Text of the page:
As a storm is created over her tweets about Salman Rushdie, Taslima Nasreen talks about 'fragile male egos' in an exclusive rendezvous with us.
When Taslima Nasreen tweeted about Salman Rushdie's debut overdrive on Twitter, she wouldn't have imagined in her wildest dreams that her comments would make headlines. What started after that was hate messages flying fast and furious against Taslima on social networking sites. Taslima voices her anguish about "the existing prejudices and male chauvinism" in a chat with us.
A lot has been written about your war of words with Rushdie...
Rushdie is an award-winning famous author. He supports everybody's right to free speech. And I have been fighting for freedom of expression for more than two decades. As a feminist writer, I just expressed my opinions on his recent tweets. It's not a war; we exercised our freedom of expression.
Do world famous writers get undue support at times from people?
Readers read their books for different reasons. Umberto Eco and Paulo Coelho are not admired for the same reasons. I believe in readers' freedom to support their favourite writers or their favourite names.
Is it easier to pull a woman down in the literary world?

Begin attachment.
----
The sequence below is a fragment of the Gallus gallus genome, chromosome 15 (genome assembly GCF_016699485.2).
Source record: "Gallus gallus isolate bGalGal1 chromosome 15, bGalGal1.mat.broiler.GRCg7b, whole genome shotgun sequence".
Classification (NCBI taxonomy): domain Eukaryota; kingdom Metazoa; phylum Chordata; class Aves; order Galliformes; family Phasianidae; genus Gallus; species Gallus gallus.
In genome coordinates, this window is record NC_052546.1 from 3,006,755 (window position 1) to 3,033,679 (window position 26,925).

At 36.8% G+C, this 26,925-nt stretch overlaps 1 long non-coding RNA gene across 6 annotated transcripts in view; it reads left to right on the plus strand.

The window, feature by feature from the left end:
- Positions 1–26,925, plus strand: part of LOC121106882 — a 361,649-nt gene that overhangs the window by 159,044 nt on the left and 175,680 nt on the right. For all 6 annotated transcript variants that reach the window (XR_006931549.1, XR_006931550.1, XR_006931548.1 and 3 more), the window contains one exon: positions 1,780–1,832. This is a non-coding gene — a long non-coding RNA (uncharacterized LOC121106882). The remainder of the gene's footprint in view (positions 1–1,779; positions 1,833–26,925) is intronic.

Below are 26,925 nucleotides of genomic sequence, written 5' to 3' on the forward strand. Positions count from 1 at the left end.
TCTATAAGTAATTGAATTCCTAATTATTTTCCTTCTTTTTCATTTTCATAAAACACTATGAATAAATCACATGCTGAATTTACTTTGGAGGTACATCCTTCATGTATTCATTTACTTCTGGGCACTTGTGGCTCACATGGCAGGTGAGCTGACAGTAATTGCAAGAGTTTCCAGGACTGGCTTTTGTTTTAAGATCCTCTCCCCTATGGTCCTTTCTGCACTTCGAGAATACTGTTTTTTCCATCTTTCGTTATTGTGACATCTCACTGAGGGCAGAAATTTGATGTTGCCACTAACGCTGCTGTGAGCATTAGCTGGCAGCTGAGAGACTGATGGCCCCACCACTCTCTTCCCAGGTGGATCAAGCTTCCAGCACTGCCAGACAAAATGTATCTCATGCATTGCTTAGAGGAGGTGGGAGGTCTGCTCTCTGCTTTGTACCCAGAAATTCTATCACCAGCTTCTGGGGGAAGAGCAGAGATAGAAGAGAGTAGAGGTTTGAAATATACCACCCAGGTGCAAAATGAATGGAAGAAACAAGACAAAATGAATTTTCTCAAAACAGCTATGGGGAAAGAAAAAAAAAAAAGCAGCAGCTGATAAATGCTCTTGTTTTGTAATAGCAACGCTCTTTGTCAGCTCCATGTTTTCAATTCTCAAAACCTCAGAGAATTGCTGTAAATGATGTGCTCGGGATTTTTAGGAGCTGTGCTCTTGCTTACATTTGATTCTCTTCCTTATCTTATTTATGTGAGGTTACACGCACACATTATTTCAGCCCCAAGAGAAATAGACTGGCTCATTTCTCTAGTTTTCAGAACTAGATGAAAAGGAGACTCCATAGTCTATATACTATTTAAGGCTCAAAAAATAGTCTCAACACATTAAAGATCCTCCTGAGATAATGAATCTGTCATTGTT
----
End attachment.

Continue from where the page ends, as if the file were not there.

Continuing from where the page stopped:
We are writers in a male-dominated literary world. Many male writers are egoists and arrogant, especially if they write in a dominant language and somehow manage to get wide readership. No one in this man's world will tolerate any criticism against them. They are like God. God hates criticism. So, God's believers protect their God from criticism. Female writers who fight for women's rights are ' untouchables' in the society. Feminism is hated. The problem is if you help spread a rumour that a man is a great writer, then you will see thousands of people parroting - 'He's a great writer.' They don't need to read his books to say that. And if you say that a woman is a bad writer, people will start saying - 'She's a bad writer', without even reading her books. Rumour is like angel Gabriel. It has the power to smash a great writer, and elevate trash to the skies.
What's the worst comment made by a male writer about you?
I was a practicing medical doctor working in a renowned hospital when my first book was published. And since the beginning, I got an enviable readership. I did not need to go to established male writers to get their 'blessings'. I did not have to be victim of 'casting couch' to get my writings get published. I was lucky, but not all young unknown or not-so-known female writers are lucky. Young promising female writers, who do not bow their heads, but walk with dignity and head held high, are often called 'whores' in many countries. I was a best-selling author in some parts of the Indian subcontinent. Some male writers could not tolerate a female writer selling more books than them or maybe they didn't like what I wrote. They appealed to the government to ban my books in Bangladesh and West Bengal. They even filed cases against me. I don't think any writer in this world got banned, banished, and blacklisted like me. If I were a male writer, I would not have suffered like this. I get medals and doctorates. But, people don't notice when I am awarded or honoured. They only notice when I get beaten, harassed, attacked and hated.